Friday, February 20, 2009

Proof of Ownership

Harlee, a Pomeranian, is a little dog who has caused a whole lot of trouble – and a heated court case – in Spokane County, Washington State. The Graham family owned Harlee since he was a whelp, but on July 17, 2007, he wandered away from their home. Marcia and Richard Graham immediately began posting signs, placing advertisements and making phone calls to local animal shelters. Their efforts bore no fruit.

Two weeks later, on July 29, Harlee was found and taken to the SpokAnimal Shelter. After the 72-hour requisite waiting period, he was adopted by James Notti. About a month later, through a social grapevine, the Grahams located Harlee.

A huge dispute ensued. Both Graham and Notti held valid claims to Harlee. The Graham family desperately sought out their lost pet. At the same time, Notti, who had legally adopted Harlee, did not want to give him up.

In cases of ownership, many courts say that possession is nine-tenths of the law. But does this apply to animals that can move about freely and wander off on whim?

Our third lesson of You Be the Judge will consider this question – as well as compelling arguments in cases in which both parties present very legitimate – albeit mutually exclusive – claims. Additionally, in cases unlike Harlee, where it is impossible to trace the history of ownership, on whom does the burden of proof rest?

Find out in our third lesson!


  1. Actually, I must respectfully disagree with you. Possession is not 9/10's of the law and ownership of property does not hinge on who actually has possession of the property.

    In this case, the burden of proof rests with Marcia Graham (the original owner). She must prove that the dog was caught in Spokane County. To keep the dog, the dog adopter (James Notti) must convince the judge that it is more likely than not that the person who found the dog (a woman who turned out to have a daughter who was friends with the Graham daughter) caught the dog in the City of Spokane but is now changing her story to try to help the Grahams get the dog back.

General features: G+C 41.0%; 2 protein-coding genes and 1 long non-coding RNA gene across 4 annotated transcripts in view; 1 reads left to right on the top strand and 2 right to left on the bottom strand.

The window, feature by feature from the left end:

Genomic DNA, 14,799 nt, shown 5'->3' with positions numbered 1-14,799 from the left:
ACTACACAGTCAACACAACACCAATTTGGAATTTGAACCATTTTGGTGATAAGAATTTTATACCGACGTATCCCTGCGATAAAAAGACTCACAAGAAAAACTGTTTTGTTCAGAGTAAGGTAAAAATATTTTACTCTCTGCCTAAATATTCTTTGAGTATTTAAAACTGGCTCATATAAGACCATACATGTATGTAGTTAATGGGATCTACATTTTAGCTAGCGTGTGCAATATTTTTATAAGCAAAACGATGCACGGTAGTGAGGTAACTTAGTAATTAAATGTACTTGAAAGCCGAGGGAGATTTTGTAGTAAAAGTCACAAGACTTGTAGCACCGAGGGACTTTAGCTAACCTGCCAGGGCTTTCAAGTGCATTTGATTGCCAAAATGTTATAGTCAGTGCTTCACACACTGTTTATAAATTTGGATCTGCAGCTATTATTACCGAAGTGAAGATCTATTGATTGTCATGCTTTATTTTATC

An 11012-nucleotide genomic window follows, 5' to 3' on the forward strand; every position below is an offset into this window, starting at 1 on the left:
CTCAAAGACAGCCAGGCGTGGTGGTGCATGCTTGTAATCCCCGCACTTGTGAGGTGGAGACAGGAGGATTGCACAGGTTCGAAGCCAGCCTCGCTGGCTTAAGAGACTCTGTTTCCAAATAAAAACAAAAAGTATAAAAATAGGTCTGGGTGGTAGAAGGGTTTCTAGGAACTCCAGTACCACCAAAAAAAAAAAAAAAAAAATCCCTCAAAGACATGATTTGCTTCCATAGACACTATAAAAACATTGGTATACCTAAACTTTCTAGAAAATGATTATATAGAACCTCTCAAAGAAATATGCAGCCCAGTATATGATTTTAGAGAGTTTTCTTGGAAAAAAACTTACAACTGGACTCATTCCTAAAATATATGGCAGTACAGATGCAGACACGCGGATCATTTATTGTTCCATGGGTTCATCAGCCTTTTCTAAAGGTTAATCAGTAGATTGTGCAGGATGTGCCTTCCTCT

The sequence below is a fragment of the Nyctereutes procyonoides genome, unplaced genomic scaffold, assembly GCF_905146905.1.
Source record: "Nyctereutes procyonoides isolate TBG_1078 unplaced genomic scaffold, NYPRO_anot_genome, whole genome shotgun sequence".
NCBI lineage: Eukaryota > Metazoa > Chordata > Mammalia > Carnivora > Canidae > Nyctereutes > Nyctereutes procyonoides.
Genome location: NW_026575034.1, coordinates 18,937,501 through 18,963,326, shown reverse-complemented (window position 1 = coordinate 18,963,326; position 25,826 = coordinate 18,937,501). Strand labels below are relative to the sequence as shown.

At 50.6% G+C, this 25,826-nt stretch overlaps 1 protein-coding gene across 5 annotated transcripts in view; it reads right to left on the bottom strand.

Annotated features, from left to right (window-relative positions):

2. The case has gone to trial. The dog returns to the Grahams. It was clearly evident that when testimony was heard, the ruling would favor the Grahams. The animal shelter had internally documented 2 different addresses they guessed to be the correct address where the dog was found. Funny both of these addresses lay in Spokane county as well, not the Spokane city limits. The woman who brought the dog into the shelter never had changed her story. She knew her own Spokane County address and found the dog in her yard chasing her chickens. Due to the lack of accurate record keeping within the shelter and their due diligence to turn the dog over to the Spokane County animal shelter, they had no valid authority to adopt out the dog in the first place. Two parties lost here, the Grahams for loosing out on 3 years of Harlee's life and Notti, the dog adopter, who lost Harlee in the end.